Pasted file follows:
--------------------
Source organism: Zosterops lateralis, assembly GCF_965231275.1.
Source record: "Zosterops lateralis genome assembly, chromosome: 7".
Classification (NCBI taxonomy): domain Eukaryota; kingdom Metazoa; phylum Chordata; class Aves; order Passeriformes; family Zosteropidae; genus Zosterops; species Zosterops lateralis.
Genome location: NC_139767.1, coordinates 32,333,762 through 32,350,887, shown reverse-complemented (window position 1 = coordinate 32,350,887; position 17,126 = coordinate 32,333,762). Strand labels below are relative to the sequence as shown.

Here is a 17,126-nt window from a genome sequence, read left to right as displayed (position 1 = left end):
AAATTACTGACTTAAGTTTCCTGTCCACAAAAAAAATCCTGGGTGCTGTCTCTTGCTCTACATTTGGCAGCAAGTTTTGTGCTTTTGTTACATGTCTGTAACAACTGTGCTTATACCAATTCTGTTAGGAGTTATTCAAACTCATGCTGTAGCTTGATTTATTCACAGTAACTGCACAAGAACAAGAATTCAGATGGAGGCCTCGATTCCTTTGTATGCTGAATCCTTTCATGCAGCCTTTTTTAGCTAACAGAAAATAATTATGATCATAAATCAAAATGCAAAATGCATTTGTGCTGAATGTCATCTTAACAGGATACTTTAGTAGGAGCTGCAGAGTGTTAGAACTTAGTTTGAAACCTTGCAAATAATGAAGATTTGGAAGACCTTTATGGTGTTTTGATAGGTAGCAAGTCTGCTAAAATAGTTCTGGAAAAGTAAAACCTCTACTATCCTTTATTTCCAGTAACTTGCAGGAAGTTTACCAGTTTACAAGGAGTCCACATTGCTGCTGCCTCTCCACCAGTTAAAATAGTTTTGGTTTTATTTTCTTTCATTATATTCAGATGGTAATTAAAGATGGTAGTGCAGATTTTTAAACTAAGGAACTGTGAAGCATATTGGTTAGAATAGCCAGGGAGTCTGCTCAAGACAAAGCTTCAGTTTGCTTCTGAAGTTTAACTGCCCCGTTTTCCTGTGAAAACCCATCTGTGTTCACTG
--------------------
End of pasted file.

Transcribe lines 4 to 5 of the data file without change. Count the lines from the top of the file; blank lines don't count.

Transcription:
Genome location: NC_139767.1, coordinates 32,333,762 through 32,350,887, shown reverse-complemented (window position 1 = coordinate 32,350,887; position 17,126 = coordinate 32,333,762). Strand labels below are relative to the sequence as shown.

Here is a 17,126-nt window from a genome sequence, read left to right as displayed (position 1 = left end):